Here are the two must-do resistance band exercises that have helped to keep my shoulders stable and mobile as I make my comeback.
For the last three years, I’ve been plagued by nagging shoulder injuries. Unfortunately, I had to have surgery on both shoulders to fix both torn rotator cuffs and torn labrums last year. Now, I’m on the mend and in addition to optimizing my training and diet, I’ve employed elastic bands as a way to rehabilitate and strengthen my shoulders. Before we get into that, here’s some general shoulder info to better help you understand the joint and how you too may be susceptible to an injury.
The Anatomy Of The Shoulder
The shoulder joint is a structure made up of three bones—the clavicle (collarbone), the scapula (shoulder blade), and the head of the humerus or upper arm. These three bones come together to form the capsule that the head of your upper arm sits in. This design grants you more mobility than any other joint in your body—you can swing your arm up overhead, behind you, and side-to-side.
The price of that range of motion, however, is a lack of stability. The ball of the humerus is held in place only by your rotator cuff—a group of four small muscles—and the labrum—padding of cartilage that aids in stability. Every time I throw a punch or elbow or parry a jab, I’m stressing the rotator cuff muscles and wearing down the labrum. Eventually, they just gave out.
Road To Recovery
Post-surgery, and once you’re cleared by doctors to exercise again, you’ll want to focus on strengthening the rotator cuff muscles. The shoulder joint itself can’t be trained, but by training the rotator cuff muscles you’ll help to keep the joint stable and mobile.
Intelligently planned strength and conditioning work will do the trick, but to ensure the area is warmed up beforehand, I like to use bands to contract the surrounding muscles and increase blood flow to the area.
What’s nice about using bands is that you don’t have to go heavy at all, and can increase the difficulty by either doing more reps or holding the contraction for a little longer. In fact, you don’t want to push a ton of weight for your stability muscles in the shoulder; they’re endurance muscles. It keeps your shoulder in the socket, it’s squeezing, it’s contracting for a longer period of time.
This is known as rehabilitation. Though I’ve already been injured, my shoulders are now healed and working with bands will help prevent further injury. Check out my road to recovery bouncing back from double shoulder surgery.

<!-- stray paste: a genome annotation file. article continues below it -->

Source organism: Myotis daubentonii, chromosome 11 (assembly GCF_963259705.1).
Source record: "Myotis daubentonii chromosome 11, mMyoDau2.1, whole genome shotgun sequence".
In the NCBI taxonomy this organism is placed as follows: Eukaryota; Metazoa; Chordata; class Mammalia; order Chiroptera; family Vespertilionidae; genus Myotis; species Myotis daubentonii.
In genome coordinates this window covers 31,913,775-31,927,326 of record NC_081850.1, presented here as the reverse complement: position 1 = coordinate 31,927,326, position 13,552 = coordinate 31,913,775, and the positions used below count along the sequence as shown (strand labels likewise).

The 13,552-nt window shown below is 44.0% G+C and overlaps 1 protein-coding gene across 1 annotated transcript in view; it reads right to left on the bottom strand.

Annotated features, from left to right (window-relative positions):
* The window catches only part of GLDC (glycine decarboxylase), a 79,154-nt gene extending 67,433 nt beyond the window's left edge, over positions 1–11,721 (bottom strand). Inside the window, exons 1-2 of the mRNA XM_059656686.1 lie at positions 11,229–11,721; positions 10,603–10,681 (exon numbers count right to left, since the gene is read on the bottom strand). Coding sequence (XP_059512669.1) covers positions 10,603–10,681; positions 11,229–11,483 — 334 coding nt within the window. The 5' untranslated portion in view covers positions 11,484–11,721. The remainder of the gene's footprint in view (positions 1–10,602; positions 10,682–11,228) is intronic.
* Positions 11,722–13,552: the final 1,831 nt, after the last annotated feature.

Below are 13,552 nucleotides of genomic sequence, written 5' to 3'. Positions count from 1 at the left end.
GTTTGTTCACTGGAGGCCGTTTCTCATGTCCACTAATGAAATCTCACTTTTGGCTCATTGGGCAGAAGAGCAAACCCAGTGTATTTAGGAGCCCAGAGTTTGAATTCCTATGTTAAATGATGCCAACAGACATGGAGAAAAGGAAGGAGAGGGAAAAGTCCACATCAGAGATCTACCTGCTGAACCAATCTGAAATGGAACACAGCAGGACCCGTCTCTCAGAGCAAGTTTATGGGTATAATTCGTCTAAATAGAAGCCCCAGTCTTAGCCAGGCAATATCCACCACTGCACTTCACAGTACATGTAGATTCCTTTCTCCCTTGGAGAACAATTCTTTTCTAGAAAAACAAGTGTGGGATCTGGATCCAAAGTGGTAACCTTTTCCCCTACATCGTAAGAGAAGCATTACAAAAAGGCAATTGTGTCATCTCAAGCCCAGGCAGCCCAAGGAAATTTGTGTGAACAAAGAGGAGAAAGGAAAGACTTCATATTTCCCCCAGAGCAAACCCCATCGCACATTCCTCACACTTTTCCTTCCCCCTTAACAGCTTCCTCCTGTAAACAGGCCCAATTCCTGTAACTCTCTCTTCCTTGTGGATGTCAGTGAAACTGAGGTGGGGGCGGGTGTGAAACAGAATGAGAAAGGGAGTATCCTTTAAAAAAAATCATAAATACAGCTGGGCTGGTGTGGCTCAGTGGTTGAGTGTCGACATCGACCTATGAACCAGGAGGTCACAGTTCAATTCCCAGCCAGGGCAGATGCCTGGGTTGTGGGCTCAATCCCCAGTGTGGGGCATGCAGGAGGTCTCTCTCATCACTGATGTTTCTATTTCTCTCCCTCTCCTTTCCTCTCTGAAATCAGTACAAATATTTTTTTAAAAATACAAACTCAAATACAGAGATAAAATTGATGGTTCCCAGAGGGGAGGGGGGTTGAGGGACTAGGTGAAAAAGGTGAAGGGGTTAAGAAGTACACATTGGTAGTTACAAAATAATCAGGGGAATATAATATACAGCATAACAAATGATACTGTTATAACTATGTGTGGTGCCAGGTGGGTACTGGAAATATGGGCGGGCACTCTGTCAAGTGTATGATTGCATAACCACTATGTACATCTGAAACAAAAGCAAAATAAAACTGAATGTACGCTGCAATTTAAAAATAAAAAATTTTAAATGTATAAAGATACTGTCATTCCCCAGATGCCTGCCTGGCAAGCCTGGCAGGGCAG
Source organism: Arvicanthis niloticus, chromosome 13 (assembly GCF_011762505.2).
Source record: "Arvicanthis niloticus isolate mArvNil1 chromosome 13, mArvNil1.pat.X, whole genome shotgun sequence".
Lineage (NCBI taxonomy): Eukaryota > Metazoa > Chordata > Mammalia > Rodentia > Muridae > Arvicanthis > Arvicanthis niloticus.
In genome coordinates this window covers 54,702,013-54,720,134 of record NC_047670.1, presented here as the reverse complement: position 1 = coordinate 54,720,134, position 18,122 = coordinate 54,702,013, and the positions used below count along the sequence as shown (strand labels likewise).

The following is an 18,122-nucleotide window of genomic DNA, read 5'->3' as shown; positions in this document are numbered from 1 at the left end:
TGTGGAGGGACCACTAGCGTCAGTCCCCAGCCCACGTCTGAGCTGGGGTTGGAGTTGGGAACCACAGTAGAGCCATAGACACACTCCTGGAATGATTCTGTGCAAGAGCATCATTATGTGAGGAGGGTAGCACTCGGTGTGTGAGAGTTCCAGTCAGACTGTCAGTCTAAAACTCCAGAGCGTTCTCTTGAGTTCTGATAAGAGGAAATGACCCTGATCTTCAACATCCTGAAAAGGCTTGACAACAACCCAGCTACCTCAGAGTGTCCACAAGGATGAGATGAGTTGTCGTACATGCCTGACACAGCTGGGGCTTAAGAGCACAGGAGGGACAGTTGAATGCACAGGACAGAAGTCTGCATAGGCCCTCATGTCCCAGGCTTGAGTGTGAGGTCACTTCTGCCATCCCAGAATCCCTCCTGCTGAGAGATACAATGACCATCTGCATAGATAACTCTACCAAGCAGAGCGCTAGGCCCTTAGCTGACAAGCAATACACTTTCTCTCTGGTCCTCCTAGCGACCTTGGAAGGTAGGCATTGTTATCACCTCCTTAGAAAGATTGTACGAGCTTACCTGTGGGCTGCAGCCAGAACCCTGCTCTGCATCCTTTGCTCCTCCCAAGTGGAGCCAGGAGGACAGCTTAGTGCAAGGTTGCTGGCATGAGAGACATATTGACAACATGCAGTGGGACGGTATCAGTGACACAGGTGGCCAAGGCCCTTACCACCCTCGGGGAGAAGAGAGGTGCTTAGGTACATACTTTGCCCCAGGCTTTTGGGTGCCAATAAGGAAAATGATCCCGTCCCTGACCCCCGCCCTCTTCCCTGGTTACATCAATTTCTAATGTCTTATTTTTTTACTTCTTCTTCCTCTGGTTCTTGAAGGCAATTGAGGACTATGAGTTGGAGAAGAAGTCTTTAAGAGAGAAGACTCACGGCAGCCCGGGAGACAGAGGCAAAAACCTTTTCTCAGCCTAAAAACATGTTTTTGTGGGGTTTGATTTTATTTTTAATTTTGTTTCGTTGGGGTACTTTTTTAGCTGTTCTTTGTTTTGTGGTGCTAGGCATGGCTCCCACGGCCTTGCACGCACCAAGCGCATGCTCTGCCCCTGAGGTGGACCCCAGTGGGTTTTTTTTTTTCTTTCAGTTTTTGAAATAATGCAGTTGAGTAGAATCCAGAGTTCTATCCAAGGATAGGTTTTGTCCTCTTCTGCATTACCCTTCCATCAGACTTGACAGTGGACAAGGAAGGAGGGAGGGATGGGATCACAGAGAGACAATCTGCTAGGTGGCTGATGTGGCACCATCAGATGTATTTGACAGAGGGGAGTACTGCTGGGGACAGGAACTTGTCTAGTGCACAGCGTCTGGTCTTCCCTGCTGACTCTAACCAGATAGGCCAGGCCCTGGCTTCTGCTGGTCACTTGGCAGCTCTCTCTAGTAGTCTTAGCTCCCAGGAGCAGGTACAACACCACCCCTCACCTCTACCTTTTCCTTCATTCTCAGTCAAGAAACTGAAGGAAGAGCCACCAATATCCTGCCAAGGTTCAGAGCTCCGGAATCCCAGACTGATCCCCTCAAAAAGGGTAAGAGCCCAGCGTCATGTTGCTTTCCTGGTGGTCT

Here are two moves that have been instrumental in helping me keep my shoulders safe as I aim to get back into the Octagon. Start with a light band for these. Again, the goal is to warm the area up and feel a contraction in your shoulder–not to get a pump and build muscle mass.
Banded Front Raise
Place one end of the looped band under both feet, holding the other end with both hands set shoulder-width apart. The wider your stance, the more resistance you’ll experience.
Now, squeeze your shoulder blades together and down into your back pockets and raise your arms, keeping them fully extended, until they’re completely overhead. I do 15 to 20 reps of these, then we move on.
One-Arm Banded Front Raise
Set up the same way you did for the banded front raise, but grab the band with just one hand. Now, raise your arm up, with your elbow locked out, until it’s level with your face.
Hold that position for a beat and then extend your arm outward, still keeping it straight, until its parallel with the floor. It’s ok to let your torso rotate a little as you do this.
Bring your arm back in, and then bring it back out again for three reps. That’s one rep. Repeat the entire process over again for a total of 10 reps for each arm.
A Word On Your Scapula
The function of the scapula, aka the shoulder blades, is to protract (bring forward) and retract (bring back) your shoulders. When you’re doing these two exercises, it’s important to keep them retracted and pushed down—like you’re trying to put them into your back pockets. This locks your rotator cuff into place which protects the area and allows you to better activate the target muscles. That is, after all, the point of these moves—to strengthen and stabilize your shoulder.
These are great training tools to keep in your toolbox, but these two band moves are just that—a couple of tools among many. Don’t think that you can whip a band, pump out some reps, and have bulletproof shoulders and a more chiseled body. That takes a lot more effort and consistency.
If you are looking to take your training to the next level in a safe and effective way, then check out my Get Fit to Fight course. In it, I lay out the fundamentals of striking and grappling, along with the training methods that have made me one of the best pound-for-pound mixed martial artists in the world. You’ll learn how to fight, get in stellar shape, and, most importantly, you’ll stay safe doing it.